There are three other gps at our surgery. But of the others two are much worse than my current regular and the other doctor is very new. One of the 'worse' docs was even criticised at a coroner's inquest about two years ago (when she was at a previous practice) for multiple failures to spot a child's leukaemia. Not sure how she's even still got a license frankly but I'm certainly not going near her.

That stuff about plan of attack with the gp definitely helps. It sounds like a great idea to create spreadsheets and charts - a bit like I used to do for work! Funny how the patients end up project-managing the doctors!

Reminds me of when my late cat got diabetes I ended up knowing much more about feline diabetes than the local vet did - in the end I was telling her what dosage he needed and when I needed to do 24 hour blood curves (which I did at home to reduce stress and get more accurate results). And she just gave me the phone number of the consultant she'd been phoning to get answers to my questions, so she could stop saying "I don't know, but I'll find out and get back to you..".

In a lot of ways a non-obstructive uninformed medic can work out pretty well so long as the patient is willing/able to do the the leg work. But I do worry about what happens when they aren't/can't. It can be a pretty lethal outcome for a lot of conditions I suspect.


Thyroid Stimulating Hormone (TSH) 4.28 is over range and FT4 and FT3 are low in range. In the presence of positive thyroid peroxidase antibodies it would be pragmatic for your GP to prescribe Levothyroxine.

Read Dr. A. Toft's comments in Guidelines for the Use of thyroid Function Tests in

Thyroid peroxidase antibodies are positive for autoimmune thyroid disease (Hashimoto's). There is no cure for Hashimoto's which causes 90% of hypothyroidism. Levothyroxine treatment is for the low thyroid levels it causes. Many people have found that 100% gluten-free diet is helpful in reducing Hashi flares, symptoms and eventually antibodies.

Vitamin D is severely deficient. Your GP should refer to local guidelines or the Do NOT accept a prescription for 800iu which is a mainte-nance dose prescribed after vitD is replete >75. My GP prescribed 40,000iu daily x 14 followed by 2,000iu daily x 8 weeks which raised vitD from <10 to 107. Vitamin D should be taken 4 hours away from Levothyroxine.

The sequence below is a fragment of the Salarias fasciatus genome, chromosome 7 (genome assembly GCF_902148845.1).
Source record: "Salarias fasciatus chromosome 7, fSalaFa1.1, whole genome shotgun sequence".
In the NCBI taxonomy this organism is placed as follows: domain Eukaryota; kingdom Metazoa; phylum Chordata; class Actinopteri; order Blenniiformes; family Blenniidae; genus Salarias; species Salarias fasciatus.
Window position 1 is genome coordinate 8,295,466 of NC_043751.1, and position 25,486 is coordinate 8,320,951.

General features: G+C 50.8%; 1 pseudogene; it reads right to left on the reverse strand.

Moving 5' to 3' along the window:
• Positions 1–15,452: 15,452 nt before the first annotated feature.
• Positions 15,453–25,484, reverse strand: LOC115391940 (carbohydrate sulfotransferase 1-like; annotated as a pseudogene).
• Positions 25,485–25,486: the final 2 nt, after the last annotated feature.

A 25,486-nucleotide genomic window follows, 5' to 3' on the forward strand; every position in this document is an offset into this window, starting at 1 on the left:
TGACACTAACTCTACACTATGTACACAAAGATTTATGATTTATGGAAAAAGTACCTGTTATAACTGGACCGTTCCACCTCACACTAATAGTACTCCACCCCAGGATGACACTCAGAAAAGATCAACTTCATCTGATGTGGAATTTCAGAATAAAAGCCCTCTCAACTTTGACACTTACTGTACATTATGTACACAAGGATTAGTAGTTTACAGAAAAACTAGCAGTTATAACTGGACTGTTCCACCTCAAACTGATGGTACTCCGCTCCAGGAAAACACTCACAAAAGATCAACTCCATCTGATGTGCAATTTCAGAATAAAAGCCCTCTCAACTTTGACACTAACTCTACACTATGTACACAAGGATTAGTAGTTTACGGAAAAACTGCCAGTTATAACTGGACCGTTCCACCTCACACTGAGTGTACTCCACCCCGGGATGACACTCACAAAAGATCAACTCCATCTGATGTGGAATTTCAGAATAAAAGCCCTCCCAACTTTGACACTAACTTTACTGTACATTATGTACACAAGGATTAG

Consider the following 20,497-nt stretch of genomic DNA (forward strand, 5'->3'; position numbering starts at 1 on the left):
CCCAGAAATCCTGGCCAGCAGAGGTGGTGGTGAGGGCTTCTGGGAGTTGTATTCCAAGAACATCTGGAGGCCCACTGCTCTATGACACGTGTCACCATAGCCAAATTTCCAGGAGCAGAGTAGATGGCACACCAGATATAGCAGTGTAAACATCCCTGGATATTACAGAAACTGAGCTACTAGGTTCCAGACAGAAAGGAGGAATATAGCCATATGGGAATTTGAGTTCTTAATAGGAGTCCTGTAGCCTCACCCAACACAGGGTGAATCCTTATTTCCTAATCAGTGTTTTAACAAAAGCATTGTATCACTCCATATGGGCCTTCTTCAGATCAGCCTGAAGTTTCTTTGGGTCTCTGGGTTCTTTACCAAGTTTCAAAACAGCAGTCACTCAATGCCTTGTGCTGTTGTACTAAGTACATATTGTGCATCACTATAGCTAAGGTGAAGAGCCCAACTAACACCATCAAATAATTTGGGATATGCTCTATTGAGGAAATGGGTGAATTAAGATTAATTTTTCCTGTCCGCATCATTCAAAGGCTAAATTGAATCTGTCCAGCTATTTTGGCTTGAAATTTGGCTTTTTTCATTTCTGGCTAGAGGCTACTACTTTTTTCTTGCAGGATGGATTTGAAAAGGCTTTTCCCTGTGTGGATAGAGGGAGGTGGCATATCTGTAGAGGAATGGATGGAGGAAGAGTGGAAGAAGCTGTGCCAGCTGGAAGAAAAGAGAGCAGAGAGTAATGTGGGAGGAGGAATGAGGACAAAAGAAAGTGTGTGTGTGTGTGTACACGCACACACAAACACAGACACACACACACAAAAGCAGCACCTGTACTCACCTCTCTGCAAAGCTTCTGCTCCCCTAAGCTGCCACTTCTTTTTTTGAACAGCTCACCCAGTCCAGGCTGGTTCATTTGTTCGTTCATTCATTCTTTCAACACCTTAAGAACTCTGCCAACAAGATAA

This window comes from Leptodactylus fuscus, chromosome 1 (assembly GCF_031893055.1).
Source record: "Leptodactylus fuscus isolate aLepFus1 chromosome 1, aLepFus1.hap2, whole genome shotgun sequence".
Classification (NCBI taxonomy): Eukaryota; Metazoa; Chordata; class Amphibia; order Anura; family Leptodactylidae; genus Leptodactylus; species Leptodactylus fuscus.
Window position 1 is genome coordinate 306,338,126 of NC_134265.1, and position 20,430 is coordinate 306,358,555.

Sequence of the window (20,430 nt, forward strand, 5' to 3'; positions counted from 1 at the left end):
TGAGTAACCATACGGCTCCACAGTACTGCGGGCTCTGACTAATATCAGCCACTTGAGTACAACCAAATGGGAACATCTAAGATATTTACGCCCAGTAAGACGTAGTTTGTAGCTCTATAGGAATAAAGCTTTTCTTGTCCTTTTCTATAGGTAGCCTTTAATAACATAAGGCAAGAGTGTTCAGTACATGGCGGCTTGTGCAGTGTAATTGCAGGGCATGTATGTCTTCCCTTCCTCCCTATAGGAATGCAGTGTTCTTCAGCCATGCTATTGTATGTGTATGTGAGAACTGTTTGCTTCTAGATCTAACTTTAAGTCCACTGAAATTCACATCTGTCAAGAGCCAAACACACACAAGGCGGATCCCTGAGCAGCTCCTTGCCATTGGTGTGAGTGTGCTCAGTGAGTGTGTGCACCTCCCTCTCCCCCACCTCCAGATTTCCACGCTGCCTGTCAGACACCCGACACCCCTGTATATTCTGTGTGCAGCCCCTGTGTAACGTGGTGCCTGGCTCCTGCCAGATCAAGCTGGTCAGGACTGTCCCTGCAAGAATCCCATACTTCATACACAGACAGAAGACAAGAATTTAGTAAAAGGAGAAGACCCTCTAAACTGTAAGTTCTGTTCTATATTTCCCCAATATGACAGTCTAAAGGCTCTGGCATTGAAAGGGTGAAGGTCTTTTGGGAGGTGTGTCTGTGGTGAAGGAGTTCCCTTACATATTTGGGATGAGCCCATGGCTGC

sarabr profile image
sarabr in reply to Clutter

Thanks Clutter, given all the advice I've been given here I feel a lot more confident about making another appointment with the gp. I still can't work out how on earth my vit d is so low but i guess so long as it gets corrected and isn't a sign of something more sinister i'm happy to let it remain a mystery.

i just really hope i can get some traction on the thyroid side of things - sounds as though that will be more tricky as i don't quite meet the nice guidelines and we all know what sticklers gps' are for the rules! but if not, i guess i will have to think seriously about switching surgeries as this isn't the first time i've had them miss something serious. it'd be a wrench though as it's the surgery my families used for three generations.

That's interesting about the gluten-free diet - i was seriously thinking of trying gluten-free a while back as I've been having digestive issues and wondered if I might have developed an intolerance. Maybe my body was trying to tell me something! :-)

Clutter profile image
Clutter in reply to sarabr


Email for a copy of the Pulse article with Dr. Toft's comments if you would like to show it to your GP.

Be prepared though that not all GPs will diagnosed hypothyroidism after the first abnormal TSH result. TSH can be elevated due to a virus or infection so some GPs insist on retesting 2-3 months later when any non-thyroidal illness will be expected to have resolved.

sarabr profile image
sarabr in reply to Clutter

thanks Clutter, i'll email Dionne for a copy. i haven't had any viruses/infections recently (well, not that i've noticed) but would that affect the antibodies as well as the TSH result if I had?

Clutter profile image
Clutter in reply to sarabr


Virus wouldn't cause high thyroid antibodies.